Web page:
The annual meeting of the Asian Infrastructure Investment Bank held recently in Luxembourg was eye-opening for me after covering the spring and fall meetings of the World Bank and the International Monetary Fund in Washington for many years.
AIIB's motto of lean, clean and green, was certainly a highlight. In addition to the AIIB event app and the electronic button on the badge that allowed participants to cut their carbon footprint in such ways as exchanging virtual business cards, the packed sessions throughout the two days were all about sustainability and being green.
There was a session on meeting the commitment of the Paris climate accord that was chaired by Nicholas Stern, a leading advocate in the fight against climate change and a member of the AIIB International Advisory Panel. There was a seminar on energy infrastructure in a decarbonized world, a roundtable on water strategy and a panel on renewable energy, as Europeans share their rich experience on offshore wind development. There also was a session on sustainability in infrastructure, another one on debt sustainability and yet another on the future of sustainable financing.
In this way, the AIIB annual meeting is at least as green, if not greener, than the World Bank/IMF gatherings.
In early 2015, the U.S. government under then president Barack Obama spread doubt about the nascent AIIB, portraying it as one that would not meet high standards in governance, transparency and environmental protection. This was in addition to its efforts to prevent its European allies from joining the China-initiated multilateral development bank.
While based in Washington for more than five years, I heard plenty of the negative rhetoric on AIIB from senior U.S. officials and pundits.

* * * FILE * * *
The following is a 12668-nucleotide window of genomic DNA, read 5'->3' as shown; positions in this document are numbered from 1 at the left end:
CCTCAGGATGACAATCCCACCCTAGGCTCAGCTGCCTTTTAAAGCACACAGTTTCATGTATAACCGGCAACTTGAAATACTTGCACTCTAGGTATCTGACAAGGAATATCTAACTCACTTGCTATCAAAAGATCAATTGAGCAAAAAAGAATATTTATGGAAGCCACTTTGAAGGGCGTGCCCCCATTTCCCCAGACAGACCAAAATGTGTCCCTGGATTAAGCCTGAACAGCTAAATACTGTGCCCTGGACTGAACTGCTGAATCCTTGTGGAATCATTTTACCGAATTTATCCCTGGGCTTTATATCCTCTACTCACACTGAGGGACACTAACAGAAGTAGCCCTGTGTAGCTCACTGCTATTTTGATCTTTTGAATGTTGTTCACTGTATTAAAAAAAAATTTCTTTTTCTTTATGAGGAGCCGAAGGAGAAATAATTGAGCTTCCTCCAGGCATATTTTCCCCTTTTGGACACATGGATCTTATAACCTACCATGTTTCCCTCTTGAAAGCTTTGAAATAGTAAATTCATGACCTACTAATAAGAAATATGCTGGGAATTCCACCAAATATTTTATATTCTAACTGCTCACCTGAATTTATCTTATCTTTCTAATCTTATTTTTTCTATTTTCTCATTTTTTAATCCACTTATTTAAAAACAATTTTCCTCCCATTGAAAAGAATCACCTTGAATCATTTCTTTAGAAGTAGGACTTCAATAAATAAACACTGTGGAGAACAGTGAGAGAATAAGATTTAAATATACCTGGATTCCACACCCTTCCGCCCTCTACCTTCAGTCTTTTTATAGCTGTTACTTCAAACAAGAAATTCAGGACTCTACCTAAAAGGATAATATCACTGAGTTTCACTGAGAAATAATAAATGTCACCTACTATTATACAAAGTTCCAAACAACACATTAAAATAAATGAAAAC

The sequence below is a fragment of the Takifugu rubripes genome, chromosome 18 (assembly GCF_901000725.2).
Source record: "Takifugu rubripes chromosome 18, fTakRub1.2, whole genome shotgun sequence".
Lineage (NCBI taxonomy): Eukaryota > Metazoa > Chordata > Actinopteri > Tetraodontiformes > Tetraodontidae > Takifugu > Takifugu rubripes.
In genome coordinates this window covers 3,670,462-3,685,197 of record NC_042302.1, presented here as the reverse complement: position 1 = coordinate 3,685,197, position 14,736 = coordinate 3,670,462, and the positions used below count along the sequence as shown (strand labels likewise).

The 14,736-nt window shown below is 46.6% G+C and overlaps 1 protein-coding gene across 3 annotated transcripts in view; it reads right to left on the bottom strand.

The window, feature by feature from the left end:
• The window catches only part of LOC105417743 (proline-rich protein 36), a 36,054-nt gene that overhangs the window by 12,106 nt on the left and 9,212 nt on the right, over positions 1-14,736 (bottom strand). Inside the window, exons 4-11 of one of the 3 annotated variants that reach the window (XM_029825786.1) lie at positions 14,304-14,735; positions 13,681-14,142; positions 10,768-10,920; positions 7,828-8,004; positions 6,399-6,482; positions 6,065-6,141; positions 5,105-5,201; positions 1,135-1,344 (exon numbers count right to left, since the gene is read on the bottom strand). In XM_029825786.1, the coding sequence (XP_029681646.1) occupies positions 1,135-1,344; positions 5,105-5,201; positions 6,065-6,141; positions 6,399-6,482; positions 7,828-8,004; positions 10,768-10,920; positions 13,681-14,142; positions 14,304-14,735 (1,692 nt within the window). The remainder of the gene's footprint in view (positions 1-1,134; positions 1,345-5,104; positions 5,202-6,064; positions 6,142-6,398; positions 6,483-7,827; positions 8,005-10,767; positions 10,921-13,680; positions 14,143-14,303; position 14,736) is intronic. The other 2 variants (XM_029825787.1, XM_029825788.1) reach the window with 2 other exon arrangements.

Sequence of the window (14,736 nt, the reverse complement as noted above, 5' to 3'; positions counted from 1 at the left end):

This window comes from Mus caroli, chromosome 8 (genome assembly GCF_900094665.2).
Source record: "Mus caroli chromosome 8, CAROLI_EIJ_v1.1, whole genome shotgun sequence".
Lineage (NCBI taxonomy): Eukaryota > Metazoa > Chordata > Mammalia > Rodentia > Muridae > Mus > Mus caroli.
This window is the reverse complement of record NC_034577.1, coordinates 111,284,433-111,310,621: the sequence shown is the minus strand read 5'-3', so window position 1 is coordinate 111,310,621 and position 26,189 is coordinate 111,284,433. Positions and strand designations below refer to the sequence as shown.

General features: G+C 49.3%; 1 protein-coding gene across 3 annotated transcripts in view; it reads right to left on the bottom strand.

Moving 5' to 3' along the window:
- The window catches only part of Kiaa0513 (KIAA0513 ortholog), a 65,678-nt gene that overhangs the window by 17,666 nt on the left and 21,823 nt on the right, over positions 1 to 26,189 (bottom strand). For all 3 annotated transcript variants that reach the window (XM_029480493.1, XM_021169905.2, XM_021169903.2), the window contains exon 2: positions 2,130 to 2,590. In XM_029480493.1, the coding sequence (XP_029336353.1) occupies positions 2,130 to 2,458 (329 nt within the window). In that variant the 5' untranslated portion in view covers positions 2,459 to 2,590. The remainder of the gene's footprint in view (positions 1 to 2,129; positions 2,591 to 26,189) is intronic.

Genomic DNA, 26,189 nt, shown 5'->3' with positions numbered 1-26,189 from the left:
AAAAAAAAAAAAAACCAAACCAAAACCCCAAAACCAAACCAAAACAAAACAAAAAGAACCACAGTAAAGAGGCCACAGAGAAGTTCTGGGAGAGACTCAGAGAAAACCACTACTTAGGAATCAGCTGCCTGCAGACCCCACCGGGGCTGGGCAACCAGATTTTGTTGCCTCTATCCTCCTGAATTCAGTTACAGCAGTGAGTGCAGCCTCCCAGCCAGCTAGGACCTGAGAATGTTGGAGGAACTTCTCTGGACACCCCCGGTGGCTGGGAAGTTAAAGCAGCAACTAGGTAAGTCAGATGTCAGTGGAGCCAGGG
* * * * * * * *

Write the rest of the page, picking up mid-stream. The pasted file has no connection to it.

However, European nations, in particular the United Kingdom, chose to join the AIIB as founding members by defying Washington's pressure.
Luxembourg Finance Minister Pierre Gramegna praised the AIIB as "arguably the most modern and international financial institution in the world" and "the beacon of multilateralism while surpassing expectations of growth".
At the annual meeting, the AIIB's Board of Governors approved the applications of three African countries－Benin, Djibouti and Rwanda, bringing its total number of approved members to 100.
The AIIB has already received the highest Triple A credit ratings from the world's three biggest rating agencies－Standard &Poor's, Moody's and Fitch Group. The bank has provided $8.5 billion in loans for 45 projects in 18 member countries since its opening in January 2016, many in renewable energy and green infrastructure.
A few years ago, many in the U.S. tried to portray the AIIB as a challenge to the existing multilateral development banks. But the reality is that the AIIB has been working collaboratively with major multilateral development banks in cofinancing infrastructure projects and beyond.
AIIB President Jin Liqun, a former vice-president of the Asian Development Bank, described his working relationship with ADB President Takehiko Nakao and new World Bank President David Malpass as excellent.
The AIIB still has a long way to go and a lot to learn. But its success in the past three and half years shows the confidence and trust it has won around the world.
The huge need for infrastructure financing means that the AIIB and other multilateral development banks and private investors should join hands in funding and developing infrastructure and connectivity.
The author is China Daily's EU bureau chief based in Brussels.